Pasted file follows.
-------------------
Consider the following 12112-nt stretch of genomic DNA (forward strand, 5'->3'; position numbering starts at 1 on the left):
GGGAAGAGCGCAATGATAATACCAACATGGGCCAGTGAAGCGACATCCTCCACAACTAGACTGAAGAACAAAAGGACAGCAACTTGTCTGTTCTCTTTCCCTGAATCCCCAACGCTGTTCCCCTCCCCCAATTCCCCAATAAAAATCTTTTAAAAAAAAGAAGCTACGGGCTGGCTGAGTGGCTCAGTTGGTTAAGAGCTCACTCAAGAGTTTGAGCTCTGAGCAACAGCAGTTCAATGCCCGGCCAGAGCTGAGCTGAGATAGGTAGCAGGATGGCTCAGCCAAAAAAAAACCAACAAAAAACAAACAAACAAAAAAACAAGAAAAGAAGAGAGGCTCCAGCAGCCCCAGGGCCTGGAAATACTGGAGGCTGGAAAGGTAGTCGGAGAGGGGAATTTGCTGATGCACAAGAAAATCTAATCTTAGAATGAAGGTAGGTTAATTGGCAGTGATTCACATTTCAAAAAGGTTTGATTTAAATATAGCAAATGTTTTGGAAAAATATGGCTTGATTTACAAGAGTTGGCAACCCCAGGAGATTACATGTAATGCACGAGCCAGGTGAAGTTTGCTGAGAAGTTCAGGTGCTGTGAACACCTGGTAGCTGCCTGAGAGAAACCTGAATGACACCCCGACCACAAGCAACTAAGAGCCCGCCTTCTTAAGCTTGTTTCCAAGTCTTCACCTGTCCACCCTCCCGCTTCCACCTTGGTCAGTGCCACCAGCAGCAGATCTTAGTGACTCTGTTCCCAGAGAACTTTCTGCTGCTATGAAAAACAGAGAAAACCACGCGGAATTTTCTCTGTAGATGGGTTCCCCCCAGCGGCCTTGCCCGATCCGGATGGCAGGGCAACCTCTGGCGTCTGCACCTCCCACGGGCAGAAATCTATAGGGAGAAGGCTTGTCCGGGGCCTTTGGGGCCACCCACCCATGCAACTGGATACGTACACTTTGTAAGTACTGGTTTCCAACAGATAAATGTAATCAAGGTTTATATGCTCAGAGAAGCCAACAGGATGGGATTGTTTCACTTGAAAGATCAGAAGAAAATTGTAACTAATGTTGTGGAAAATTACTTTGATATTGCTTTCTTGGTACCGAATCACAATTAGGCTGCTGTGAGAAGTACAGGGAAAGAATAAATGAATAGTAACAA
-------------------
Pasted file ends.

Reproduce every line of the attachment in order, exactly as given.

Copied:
Consider the following 12112-nt stretch of genomic DNA (forward strand, 5'->3'; position numbering starts at 1 on the left):
GGGAAGAGCGCAATGATAATACCAACATGGGCCAGTGAAGCGACATCCTCCACAACTAGACTGAAGAACAAAAGGACAGCAACTTGTCTGTTCTCTTTCCCTGAATCCCCAACGCTGTTCCCCTCCCCCAATTCCCCAATAAAAATCTTTTAAAAAAAAGAAGCTACGGGCTGGCTGAGTGGCTCAGTTGGTTAAGAGCTCACTCAAGAGTTTGAGCTCTGAGCAACAGCAGTTCAATGCCCGGCCAGAGCTGAGCTGAGATAGGTAGCAGGATGGCTCAGCCAAAAAAAAACCAACAAAAAACAAACAAACAAAAAAACAAGAAAAGAAGAGAGGCTCCAGCAGCCCCAGGGCCTGGAAATACTGGAGGCTGGAAAGGTAGTCGGAGAGGGGAATTTGCTGATGCACAAGAAAATCTAATCTTAGAATGAAGGTAGGTTAATTGGCAGTGATTCACATTTCAAAAAGGTTTGATTTAAATATAGCAAATGTTTTGGAAAAATATGGCTTGATTTACAAGAGTTGGCAACCCCAGGAGATTACATGTAATGCACGAGCCAGGTGAAGTTTGCTGAGAAGTTCAGGTGCTGTGAACACCTGGTAGCTGCCTGAGAGAAACCTGAATGACACCCCGACCACAAGCAACTAAGAGCCCGCCTTCTTAAGCTTGTTTCCAAGTCTTCACCTGTCCACCCTCCCGCTTCCACCTTGGTCAGTGCCACCAGCAGCAGATCTTAGTGACTCTGTTCCCAGAGAACTTTCTGCTGCTATGAAAAACAGAGAAAACCACGCGGAATTTTCTCTGTAGATGGGTTCCCCCCAGCGGCCTTGCCCGATCCGGATGGCAGGGCAACCTCTGGCGTCTGCACCTCCCACGGGCAGAAATCTATAGGGAGAAGGCTTGTCCGGGGCCTTTGGGGCCACCCACCCATGCAACTGGATACGTACACTTTGTAAGTACTGGTTTCCAACAGATAAATGTAATCAAGGTTTATATGCTCAGAGAAGCCAACAGGATGGGATTGTTTCACTTGAAAGATCAGAAGAAAATTGTAACTAATGTTGTGGAAAATTACTTTGATATTGCTTTCTTGGTACCGAATCACAATTAGGCTGCTGTGAGAAGTACAGGGAAAGAATAAATGAATAGTAACAA